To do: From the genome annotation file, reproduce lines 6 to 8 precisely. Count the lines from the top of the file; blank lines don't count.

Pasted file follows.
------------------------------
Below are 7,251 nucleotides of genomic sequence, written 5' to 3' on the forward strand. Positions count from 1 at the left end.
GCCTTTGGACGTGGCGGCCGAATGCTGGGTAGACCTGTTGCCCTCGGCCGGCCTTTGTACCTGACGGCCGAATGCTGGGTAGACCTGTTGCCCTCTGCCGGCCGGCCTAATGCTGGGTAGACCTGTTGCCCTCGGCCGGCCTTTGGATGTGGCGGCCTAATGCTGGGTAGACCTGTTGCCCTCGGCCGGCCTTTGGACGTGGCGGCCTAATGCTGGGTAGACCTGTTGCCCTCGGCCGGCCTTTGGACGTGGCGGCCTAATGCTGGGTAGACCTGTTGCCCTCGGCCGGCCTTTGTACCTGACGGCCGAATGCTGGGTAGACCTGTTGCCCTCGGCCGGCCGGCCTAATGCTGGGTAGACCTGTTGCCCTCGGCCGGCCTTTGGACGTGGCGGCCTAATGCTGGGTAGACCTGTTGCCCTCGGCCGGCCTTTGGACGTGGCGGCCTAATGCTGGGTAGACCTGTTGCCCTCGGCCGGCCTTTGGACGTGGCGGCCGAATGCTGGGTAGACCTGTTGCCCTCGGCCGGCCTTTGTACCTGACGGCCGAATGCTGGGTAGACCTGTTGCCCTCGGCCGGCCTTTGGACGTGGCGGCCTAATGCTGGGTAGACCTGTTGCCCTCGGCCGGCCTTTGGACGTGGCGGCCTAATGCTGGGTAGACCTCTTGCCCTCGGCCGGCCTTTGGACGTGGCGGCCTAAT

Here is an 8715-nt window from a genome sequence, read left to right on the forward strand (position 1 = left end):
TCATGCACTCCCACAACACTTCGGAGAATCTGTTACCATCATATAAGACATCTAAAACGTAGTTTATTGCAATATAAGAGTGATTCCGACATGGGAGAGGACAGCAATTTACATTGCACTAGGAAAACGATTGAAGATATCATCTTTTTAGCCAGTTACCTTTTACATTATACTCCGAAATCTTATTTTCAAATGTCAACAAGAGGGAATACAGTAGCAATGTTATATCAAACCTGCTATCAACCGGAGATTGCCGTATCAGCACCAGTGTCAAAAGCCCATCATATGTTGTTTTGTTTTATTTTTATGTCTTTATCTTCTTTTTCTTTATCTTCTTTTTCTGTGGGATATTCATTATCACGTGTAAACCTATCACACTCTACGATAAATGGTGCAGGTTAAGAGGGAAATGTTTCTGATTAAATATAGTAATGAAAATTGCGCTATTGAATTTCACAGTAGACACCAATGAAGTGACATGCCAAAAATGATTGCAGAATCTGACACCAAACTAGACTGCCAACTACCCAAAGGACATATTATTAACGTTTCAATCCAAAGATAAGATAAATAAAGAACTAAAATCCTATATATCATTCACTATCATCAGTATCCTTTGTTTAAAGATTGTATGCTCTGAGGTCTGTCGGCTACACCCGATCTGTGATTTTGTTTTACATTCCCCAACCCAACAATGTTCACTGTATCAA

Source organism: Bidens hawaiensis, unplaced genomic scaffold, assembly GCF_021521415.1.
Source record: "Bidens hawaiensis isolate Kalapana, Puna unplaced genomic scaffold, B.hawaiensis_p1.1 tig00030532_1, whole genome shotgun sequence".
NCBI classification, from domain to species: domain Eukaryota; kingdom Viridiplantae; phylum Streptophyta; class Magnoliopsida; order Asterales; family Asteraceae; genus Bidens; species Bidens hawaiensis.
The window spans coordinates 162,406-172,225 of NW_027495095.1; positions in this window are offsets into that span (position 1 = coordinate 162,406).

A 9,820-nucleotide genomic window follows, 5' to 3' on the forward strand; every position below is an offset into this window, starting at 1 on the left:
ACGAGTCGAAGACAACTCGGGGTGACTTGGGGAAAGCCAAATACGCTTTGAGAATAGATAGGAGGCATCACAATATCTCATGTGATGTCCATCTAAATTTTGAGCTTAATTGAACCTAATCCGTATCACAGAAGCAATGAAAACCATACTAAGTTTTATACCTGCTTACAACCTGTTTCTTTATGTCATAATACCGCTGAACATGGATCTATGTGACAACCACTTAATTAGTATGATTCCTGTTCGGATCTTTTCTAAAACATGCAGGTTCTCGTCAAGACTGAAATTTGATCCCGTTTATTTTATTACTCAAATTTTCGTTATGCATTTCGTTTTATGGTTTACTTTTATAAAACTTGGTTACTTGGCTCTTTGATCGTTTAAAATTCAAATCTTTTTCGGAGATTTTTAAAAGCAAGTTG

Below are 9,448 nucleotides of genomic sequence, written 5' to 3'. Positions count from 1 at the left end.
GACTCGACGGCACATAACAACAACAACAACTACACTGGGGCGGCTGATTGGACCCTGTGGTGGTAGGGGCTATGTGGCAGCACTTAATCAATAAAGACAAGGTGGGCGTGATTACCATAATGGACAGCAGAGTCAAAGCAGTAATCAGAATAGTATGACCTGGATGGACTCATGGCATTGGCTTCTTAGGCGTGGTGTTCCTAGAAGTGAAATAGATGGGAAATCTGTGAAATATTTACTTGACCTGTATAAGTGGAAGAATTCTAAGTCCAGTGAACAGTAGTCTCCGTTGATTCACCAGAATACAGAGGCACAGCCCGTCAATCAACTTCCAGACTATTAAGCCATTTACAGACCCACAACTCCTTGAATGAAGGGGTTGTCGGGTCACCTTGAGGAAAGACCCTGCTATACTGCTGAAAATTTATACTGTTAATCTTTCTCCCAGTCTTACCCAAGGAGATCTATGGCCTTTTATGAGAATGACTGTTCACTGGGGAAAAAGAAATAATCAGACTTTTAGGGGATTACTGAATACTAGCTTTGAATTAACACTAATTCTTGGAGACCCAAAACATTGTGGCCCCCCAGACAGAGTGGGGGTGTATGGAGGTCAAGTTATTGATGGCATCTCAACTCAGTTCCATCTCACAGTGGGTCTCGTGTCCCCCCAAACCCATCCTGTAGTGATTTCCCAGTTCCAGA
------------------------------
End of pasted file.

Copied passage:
Source record: "Bidens hawaiensis isolate Kalapana, Puna unplaced genomic scaffold, B.hawaiensis_p1.1 tig00030532_1, whole genome shotgun sequence".
NCBI classification, from domain to species: domain Eukaryota; kingdom Viridiplantae; phylum Streptophyta; class Magnoliopsida; order Asterales; family Asteraceae; genus Bidens; species Bidens hawaiensis.
The window spans coordinates 162,406-172,225 of NW_027495095.1; positions in this window are offsets into that span (position 1 = coordinate 162,406).